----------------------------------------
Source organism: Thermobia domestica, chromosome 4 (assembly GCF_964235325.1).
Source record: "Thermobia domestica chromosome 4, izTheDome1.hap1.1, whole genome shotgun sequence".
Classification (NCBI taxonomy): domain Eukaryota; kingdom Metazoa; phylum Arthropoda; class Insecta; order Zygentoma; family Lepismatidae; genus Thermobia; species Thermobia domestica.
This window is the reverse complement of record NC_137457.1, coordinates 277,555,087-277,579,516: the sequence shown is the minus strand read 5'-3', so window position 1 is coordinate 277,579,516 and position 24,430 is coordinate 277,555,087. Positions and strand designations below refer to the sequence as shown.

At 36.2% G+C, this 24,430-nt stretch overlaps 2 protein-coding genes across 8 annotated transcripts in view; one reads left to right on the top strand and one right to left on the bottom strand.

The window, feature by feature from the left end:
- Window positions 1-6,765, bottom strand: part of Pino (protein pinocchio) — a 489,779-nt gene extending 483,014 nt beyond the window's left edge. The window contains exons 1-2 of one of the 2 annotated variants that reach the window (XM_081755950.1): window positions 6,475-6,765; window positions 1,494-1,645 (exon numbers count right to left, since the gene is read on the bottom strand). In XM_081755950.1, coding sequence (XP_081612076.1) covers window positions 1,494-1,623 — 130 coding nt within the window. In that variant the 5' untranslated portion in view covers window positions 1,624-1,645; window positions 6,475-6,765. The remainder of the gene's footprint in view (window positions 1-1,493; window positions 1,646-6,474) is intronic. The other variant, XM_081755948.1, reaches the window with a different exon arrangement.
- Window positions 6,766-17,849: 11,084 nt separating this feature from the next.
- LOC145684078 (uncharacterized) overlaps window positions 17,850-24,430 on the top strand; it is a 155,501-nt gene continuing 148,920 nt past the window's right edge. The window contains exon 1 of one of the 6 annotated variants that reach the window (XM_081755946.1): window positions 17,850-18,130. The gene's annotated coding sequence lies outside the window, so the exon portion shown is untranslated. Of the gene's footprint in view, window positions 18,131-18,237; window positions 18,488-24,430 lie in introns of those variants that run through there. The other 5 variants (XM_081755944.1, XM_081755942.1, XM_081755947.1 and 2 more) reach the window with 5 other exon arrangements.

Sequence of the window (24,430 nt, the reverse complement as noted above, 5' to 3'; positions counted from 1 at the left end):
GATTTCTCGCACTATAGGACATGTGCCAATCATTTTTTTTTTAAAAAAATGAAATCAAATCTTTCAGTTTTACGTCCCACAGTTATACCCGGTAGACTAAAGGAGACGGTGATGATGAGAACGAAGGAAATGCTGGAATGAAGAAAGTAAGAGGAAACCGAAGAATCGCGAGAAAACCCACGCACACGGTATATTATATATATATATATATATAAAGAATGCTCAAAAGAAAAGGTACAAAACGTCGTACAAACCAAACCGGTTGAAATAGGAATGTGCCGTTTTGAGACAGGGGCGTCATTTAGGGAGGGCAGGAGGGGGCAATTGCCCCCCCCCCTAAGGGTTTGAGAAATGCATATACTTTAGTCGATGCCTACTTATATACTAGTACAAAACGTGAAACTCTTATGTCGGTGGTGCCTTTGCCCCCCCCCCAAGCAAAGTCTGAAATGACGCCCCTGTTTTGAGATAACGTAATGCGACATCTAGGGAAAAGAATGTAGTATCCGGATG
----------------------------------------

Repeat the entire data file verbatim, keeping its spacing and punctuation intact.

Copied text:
Source organism: Thermobia domestica, chromosome 4 (assembly GCF_964235325.1).
Source record: "Thermobia domestica chromosome 4, izTheDome1.hap1.1, whole genome shotgun sequence".
Classification (NCBI taxonomy): domain Eukaryota; kingdom Metazoa; phylum Arthropoda; class Insecta; order Zygentoma; family Lepismatidae; genus Thermobia; species Thermobia domestica.
This window is the reverse complement of record NC_137457.1, coordinates 277,555,087-277,579,516: the sequence shown is the minus strand read 5'-3', so window position 1 is coordinate 277,579,516 and position 24,430 is coordinate 277,555,087. Positions and strand designations below refer to the sequence as shown.

At 36.2% G+C, this 24,430-nt stretch overlaps 2 protein-coding genes across 8 annotated transcripts in view; one reads left to right on the top strand and one right to left on the bottom strand.

The window, feature by feature from the left end:
- Window positions 1-6,765, bottom strand: part of Pino (protein pinocchio) — a 489,779-nt gene extending 483,014 nt beyond the window's left edge. The window contains exons 1-2 of one of the 2 annotated variants that reach the window (XM_081755950.1): window positions 6,475-6,765; window positions 1,494-1,645 (exon numbers count right to left, since the gene is read on the bottom strand). In XM_081755950.1, coding sequence (XP_081612076.1) covers window positions 1,494-1,623 — 130 coding nt within the window. In that variant the 5' untranslated portion in view covers window positions 1,624-1,645; window positions 6,475-6,765. The remainder of the gene's footprint in view (window positions 1-1,493; window positions 1,646-6,474) is intronic. The other variant, XM_081755948.1, reaches the window with a different exon arrangement.
- Window positions 6,766-17,849: 11,084 nt separating this feature from the next.
- LOC145684078 (uncharacterized) overlaps window positions 17,850-24,430 on the top strand; it is a 155,501-nt gene continuing 148,920 nt past the window's right edge. The window contains exon 1 of one of the 6 annotated variants that reach the window (XM_081755946.1): window positions 17,850-18,130. The gene's annotated coding sequence lies outside the window, so the exon portion shown is untranslated. Of the gene's footprint in view, window positions 18,131-18,237; window positions 18,488-24,430 lie in introns of those variants that run through there. The other 5 variants (XM_081755944.1, XM_081755942.1, XM_081755947.1 and 2 more) reach the window with 5 other exon arrangements.

Sequence of the window (24,430 nt, the reverse complement as noted above, 5' to 3'; positions counted from 1 at the left end):
GATTTCTCGCACTATAGGACATGTGCCAATCATTTTTTTTTTAAAAAAATGAAATCAAATCTTTCAGTTTTACGTCCCACAGTTATACCCGGTAGACTAAAGGAGACGGTGATGATGAGAACGAAGGAAATGCTGGAATGAAGAAAGTAAGAGGAAACCGAAGAATCGCGAGAAAACCCACGCACACGGTATATTATATATATATATATATATAAAGAATGCTCAAAAGAAAAGGTACAAAACGTCGTACAAACCAAACCGGTTGAAATAGGAATGTGCCGTTTTGAGACAGGGGCGTCATTTAGGGAGGGCAGGAGGGGGCAATTGCCCCCCCCCCTAAGGGTTTGAGAAATGCATATACTTTAGTCGATGCCTACTTATATACTAGTACAAAACGTGAAACTCTTATGTCGGTGGTGCCTTTGCCCCCCCCCCAAGCAAAGTCTGAAATGACGCCCCTGTTTTGAGATAACGTAATGCGACATCTAGGGAAAAGAATGTAGTATCCGGATG